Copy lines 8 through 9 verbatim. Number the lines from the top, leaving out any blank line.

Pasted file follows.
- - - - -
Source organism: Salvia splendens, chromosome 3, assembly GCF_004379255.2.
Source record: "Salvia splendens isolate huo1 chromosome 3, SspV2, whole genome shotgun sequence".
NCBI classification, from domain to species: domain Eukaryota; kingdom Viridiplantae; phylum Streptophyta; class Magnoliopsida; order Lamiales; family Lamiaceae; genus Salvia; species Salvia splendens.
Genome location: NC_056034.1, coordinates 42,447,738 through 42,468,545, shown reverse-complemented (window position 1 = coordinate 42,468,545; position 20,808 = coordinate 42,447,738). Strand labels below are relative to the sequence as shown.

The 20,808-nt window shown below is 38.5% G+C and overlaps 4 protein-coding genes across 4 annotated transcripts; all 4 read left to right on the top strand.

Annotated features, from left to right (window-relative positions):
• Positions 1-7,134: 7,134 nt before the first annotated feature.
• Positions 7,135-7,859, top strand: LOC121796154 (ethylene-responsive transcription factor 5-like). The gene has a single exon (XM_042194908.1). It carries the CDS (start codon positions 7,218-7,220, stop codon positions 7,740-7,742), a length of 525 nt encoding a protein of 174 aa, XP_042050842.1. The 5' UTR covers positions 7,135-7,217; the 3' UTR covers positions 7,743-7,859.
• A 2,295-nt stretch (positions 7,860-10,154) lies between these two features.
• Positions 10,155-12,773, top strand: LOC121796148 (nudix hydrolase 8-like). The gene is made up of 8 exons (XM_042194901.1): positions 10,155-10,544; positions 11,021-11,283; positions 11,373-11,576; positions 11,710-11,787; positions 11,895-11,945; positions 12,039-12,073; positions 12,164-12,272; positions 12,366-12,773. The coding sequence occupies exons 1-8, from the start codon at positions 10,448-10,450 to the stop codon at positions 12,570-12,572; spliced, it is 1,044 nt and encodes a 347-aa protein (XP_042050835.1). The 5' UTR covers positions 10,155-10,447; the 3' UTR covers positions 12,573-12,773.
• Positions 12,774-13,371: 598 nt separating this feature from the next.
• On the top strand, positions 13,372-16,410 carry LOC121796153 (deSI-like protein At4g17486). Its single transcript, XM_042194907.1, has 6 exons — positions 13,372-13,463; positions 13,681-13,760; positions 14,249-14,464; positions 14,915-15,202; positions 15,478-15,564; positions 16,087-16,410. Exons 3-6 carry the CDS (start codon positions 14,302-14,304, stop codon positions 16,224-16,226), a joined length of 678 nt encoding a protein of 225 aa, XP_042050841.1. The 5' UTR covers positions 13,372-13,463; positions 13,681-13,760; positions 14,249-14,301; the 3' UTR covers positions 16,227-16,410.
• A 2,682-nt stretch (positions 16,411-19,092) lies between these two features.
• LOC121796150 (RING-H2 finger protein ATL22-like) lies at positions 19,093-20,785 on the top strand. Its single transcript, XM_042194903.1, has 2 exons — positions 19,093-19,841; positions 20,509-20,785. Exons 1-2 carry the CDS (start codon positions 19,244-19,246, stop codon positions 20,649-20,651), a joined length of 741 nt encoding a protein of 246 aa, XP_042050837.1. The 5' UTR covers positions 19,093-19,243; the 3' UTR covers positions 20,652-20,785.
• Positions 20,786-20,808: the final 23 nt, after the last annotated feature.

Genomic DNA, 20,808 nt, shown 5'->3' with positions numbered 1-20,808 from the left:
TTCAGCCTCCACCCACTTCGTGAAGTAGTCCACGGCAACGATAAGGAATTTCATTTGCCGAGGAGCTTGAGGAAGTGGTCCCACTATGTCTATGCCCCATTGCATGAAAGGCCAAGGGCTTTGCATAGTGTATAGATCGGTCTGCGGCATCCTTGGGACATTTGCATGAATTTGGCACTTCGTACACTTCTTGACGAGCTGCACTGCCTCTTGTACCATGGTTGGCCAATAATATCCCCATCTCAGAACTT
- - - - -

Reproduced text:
• Positions 7,135-7,859, top strand: LOC121796154 (ethylene-responsive transcription factor 5-like). The gene has a single exon (XM_042194908.1). It carries the CDS (start codon positions 7,218-7,220, stop codon positions 7,740-7,742), a length of 525 nt encoding a protein of 174 aa, XP_042050842.1. The 5' UTR covers positions 7,135-7,217; the 3' UTR covers positions 7,743-7,859.
• A 2,295-nt stretch (positions 7,860-10,154) lies between these two features.